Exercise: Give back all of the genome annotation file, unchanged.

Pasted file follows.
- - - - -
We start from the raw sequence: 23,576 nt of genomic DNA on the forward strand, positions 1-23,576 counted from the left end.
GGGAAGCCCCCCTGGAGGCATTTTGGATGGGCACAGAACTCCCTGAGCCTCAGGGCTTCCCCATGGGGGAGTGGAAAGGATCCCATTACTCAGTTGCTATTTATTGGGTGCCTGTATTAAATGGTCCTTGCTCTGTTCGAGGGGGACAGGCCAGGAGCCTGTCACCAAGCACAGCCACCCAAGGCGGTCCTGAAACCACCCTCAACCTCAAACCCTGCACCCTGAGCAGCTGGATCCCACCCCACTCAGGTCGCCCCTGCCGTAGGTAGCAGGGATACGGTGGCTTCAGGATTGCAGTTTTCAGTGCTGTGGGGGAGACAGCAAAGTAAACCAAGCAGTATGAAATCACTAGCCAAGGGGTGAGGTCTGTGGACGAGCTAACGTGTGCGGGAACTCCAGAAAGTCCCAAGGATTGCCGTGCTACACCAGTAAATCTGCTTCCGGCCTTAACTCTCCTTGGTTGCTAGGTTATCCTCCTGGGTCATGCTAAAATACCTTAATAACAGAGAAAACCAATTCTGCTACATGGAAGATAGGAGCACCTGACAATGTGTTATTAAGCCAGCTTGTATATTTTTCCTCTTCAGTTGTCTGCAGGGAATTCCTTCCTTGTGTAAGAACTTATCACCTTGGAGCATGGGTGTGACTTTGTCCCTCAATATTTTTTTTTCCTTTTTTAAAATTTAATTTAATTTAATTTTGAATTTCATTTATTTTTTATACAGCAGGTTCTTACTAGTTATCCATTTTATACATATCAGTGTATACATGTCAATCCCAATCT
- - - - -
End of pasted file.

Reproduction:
We start from the raw sequence: 23,576 nt of genomic DNA on the forward strand, positions 1-23,576 counted from the left end.
GGGAAGCCCCCCTGGAGGCATTTTGGATGGGCACAGAACTCCCTGAGCCTCAGGGCTTCCCCATGGGGGAGTGGAAAGGATCCCATTACTCAGTTGCTATTTATTGGGTGCCTGTATTAAATGGTCCTTGCTCTGTTCGAGGGGGACAGGCCAGGAGCCTGTCACCAAGCACAGCCACCCAAGGCGGTCCTGAAACCACCCTCAACCTCAAACCCTGCACCCTGAGCAGCTGGATCCCACCCCACTCAGGTCGCCCCTGCCGTAGGTAGCAGGGATACGGTGGCTTCAGGATTGCAGTTTTCAGTGCTGTGGGGGAGACAGCAAAGTAAACCAAGCAGTATGAAATCACTAGCCAAGGGGTGAGGTCTGTGGACGAGCTAACGTGTGCGGGAACTCCAGAAAGTCCCAAGGATTGCCGTGCTACACCAGTAAATCTGCTTCCGGCCTTAACTCTCCTTGGTTGCTAGGTTATCCTCCTGGGTCATGCTAAAATACCTTAATAACAGAGAAAACCAATTCTGCTACATGGAAGATAGGAGCACCTGACAATGTGTTATTAAGCCAGCTTGTATATTTTTCCTCTTCAGTTGTCTGCAGGGAATTCCTTCCTTGTGTAAGAACTTATCACCTTGGAGCATGGGTGTGACTTTGTCCCTCAATATTTTTTTTTCCTTTTTTAAAATTTAATTTAATTTAATTTTGAATTTCATTTATTTTTTATACAGCAGGTTCTTACTAGTTATCCATTTTATACATATCAGTGTATACATGTCAATCCCAATCT